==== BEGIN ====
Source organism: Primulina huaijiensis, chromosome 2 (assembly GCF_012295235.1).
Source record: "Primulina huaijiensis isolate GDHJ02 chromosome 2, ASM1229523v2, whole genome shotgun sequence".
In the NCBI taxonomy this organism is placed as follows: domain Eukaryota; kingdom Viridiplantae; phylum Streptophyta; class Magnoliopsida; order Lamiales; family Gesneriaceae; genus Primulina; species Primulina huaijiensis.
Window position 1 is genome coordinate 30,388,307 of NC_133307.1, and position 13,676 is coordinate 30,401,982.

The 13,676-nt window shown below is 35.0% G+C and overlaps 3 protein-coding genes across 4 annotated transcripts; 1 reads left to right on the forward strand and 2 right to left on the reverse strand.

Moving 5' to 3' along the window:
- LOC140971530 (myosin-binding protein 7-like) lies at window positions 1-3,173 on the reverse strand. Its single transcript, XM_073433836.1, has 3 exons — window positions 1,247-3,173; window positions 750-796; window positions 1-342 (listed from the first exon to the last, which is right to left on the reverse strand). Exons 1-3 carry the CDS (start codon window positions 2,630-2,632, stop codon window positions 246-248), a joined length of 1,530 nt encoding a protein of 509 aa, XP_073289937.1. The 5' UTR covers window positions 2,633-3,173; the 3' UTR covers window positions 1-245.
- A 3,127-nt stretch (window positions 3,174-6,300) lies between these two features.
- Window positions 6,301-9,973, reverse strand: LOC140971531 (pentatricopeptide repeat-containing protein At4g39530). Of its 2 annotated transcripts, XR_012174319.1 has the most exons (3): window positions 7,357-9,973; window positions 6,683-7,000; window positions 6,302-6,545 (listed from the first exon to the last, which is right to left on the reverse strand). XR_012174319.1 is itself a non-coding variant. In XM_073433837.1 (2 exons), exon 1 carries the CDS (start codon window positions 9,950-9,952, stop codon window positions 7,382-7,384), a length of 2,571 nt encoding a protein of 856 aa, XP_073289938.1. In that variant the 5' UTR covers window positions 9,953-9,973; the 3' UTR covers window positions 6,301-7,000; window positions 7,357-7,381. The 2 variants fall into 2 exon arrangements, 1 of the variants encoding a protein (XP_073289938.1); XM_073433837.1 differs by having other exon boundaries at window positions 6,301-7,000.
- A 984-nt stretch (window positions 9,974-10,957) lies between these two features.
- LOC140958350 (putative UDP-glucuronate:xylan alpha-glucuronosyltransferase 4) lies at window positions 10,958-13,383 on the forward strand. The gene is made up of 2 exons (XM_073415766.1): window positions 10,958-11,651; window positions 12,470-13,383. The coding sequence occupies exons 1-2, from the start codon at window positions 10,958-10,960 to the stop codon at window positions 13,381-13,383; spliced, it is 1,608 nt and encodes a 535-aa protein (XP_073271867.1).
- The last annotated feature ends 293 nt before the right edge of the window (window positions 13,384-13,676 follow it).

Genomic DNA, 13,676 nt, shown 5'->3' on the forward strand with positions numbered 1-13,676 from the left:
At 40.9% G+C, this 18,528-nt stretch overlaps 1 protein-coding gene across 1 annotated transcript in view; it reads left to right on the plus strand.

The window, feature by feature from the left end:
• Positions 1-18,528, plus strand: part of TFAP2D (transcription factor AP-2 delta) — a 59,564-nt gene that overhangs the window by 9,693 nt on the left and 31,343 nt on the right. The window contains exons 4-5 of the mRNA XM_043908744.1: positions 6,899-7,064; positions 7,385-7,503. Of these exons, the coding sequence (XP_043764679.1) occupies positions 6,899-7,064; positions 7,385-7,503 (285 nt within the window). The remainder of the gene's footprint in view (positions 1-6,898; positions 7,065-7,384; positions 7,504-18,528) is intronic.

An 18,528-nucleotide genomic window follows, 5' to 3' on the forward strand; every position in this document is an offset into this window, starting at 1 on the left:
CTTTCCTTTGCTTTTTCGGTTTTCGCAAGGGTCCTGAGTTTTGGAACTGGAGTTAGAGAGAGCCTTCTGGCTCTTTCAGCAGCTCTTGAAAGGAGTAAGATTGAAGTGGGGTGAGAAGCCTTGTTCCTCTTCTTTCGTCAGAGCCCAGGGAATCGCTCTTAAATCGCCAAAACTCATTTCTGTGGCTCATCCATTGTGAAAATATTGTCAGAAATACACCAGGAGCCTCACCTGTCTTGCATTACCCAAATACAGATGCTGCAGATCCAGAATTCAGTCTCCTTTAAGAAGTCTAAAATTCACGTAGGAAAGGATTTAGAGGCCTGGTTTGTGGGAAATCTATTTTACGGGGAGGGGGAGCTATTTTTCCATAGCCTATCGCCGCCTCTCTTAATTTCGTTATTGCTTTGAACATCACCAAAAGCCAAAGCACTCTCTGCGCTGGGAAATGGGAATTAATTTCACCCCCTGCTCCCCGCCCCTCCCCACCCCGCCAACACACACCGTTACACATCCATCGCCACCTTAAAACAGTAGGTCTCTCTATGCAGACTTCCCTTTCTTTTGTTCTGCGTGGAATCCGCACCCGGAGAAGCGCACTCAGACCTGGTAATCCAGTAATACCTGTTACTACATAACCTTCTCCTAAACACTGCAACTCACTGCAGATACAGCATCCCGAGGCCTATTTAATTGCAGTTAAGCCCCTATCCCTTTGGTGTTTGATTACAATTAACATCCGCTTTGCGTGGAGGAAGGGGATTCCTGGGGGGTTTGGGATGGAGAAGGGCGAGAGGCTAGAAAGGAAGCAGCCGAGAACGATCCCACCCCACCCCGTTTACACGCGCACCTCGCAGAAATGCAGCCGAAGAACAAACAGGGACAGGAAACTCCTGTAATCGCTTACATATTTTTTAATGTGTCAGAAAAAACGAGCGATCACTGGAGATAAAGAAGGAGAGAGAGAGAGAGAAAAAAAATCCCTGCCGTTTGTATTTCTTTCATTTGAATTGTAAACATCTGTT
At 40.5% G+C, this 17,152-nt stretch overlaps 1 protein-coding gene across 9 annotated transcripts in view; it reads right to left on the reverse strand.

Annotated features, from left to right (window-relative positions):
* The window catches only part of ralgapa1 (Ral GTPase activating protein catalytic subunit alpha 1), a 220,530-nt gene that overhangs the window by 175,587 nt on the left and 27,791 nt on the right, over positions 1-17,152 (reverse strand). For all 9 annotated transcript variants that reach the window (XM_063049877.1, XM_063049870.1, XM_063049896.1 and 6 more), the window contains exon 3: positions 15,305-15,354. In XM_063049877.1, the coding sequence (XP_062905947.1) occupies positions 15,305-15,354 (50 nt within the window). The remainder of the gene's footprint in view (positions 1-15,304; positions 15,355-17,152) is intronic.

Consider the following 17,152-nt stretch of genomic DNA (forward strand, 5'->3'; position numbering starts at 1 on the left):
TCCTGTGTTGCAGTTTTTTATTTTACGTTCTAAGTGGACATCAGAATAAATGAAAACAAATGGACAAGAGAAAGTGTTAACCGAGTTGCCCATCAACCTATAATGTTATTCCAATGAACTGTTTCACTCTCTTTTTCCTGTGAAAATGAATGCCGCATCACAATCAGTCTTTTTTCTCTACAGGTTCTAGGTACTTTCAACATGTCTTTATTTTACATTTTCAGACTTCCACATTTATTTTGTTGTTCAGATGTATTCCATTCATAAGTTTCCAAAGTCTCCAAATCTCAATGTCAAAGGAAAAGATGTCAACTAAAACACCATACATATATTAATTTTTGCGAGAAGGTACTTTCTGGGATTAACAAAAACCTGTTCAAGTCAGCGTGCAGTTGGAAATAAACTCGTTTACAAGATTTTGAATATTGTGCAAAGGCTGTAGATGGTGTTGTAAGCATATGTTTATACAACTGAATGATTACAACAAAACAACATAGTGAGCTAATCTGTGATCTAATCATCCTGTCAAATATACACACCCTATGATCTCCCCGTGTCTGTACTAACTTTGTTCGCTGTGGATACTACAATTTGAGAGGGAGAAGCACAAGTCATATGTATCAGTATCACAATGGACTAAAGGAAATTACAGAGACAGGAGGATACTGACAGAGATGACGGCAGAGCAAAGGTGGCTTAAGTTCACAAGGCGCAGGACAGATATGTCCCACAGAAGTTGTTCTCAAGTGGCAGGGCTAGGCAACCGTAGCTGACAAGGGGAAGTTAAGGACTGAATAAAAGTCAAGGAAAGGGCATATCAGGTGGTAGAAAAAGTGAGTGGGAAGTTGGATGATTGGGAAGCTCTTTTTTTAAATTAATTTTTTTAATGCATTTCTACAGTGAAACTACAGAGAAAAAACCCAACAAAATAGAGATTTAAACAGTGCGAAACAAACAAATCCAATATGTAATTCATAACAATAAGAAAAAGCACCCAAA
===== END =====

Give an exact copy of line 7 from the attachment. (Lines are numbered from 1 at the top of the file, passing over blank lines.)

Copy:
- LOC140971530 (myosin-binding protein 7-like) lies at window positions 1-3,173 on the reverse strand. Its single transcript, XM_073433836.1, has 3 exons — window positions 1,247-3,173; window positions 750-796; window positions 1-342 (listed from the first exon to the last, which is right to left on the reverse strand). Exons 1-3 carry the CDS (start codon window positions 2,630-2,632, stop codon window positions 246-248), a joined length of 1,530 nt encoding a protein of 509 aa, XP_073289937.1. The 5' UTR covers window positions 2,633-3,173; the 3' UTR covers window positions 1-245.